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Any Day
Cheap
Normal
45 min
Items needed
Friends and Family's Personal Affects
Personalized Scents
Activity description
The goal of this activity is to teach your dog to associate specific scents with the corresponding members of your inner circle. It might sound a bit complicated but this activity is essentially a memorization game at heart. The scents that you use in this came can be things like a friend's favorite cologne or perfume or you can also implement food items into the mix as well. As the goal is to help your Schiller Hound associate these scents with a specific person, you'll also be repeating names quite a bit. You won't need to spend too much of your own money if you can get your friends and family members involved in the game as well.
Step
1
How to play
The ultimate goal of this activity is to get your dog familiarized with your close friends and family members by letting them smell distinct items that happen to be closely associated with specific people in your inner circle. Say you have a best friend or relative who always wears a particular hat. You'll want to get a hold of that hat and let your dog smell it a few times. The next time the friend or relative who initially possesses the hat comes by, your dog may be able to identify who the friend is by scent alone. This game is useful for teaching pets how to distinguish friends from strangers.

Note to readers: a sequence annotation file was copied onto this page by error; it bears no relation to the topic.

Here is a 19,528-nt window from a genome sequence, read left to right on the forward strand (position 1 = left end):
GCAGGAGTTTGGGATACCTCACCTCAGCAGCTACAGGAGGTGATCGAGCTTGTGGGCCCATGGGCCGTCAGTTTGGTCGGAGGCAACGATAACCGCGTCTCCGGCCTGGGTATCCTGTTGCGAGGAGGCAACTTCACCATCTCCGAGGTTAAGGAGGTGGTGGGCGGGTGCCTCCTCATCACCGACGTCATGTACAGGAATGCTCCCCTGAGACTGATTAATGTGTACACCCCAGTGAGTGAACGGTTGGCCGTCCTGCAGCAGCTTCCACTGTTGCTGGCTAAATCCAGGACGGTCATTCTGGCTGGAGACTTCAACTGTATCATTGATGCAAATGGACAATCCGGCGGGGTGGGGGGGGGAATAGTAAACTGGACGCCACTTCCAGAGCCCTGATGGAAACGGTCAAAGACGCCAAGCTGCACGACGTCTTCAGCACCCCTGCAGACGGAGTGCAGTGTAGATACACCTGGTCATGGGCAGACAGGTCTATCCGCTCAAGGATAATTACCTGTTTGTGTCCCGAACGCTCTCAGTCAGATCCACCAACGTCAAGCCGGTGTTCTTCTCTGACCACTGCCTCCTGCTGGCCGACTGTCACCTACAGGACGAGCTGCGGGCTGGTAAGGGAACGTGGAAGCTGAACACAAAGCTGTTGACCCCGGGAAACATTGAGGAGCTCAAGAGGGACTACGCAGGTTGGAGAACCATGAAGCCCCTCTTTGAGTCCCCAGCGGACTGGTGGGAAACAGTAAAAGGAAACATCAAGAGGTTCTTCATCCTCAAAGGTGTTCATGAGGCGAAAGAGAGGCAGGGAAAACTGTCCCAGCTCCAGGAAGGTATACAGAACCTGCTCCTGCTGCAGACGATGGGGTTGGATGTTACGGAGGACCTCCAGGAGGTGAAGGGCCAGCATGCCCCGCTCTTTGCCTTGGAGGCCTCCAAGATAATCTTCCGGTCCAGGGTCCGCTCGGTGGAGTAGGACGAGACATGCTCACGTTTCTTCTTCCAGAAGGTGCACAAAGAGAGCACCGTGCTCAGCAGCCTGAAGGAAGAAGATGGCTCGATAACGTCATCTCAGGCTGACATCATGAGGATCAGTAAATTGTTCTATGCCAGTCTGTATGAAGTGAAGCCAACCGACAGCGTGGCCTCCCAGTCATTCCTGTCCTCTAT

Step
2
Cooperative play
It kind of goes without saying but you should definitely get permission to use an item first. Hopefully, by asking them, the friend or relative in question will not only oblige you but will ask if they can personally get in on the fun. The more, merrier! The next time you are planning a family get together, this game is a neat way to shake things up while also building rapport between your dog and the other members of your family.
Step
3
One at a time
That's really the key to getting this activity to work effectively - don't overload your dog with too many different items at once. Stick to introducing them to one specific item for one specific family member for an extended period of time. To test the efficacy of this game, invite your chums over and see how your dog reacts when they first arrive. If your dog is calm and collected, or even happy and eager, then that means the activity is working. If not, it may be necessary to try a different personal item.
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Dog Sudoku

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Any Day
Cheap
Normal
30 min
Items needed
Dog Sudoku Toy
Dog Treats
Activity description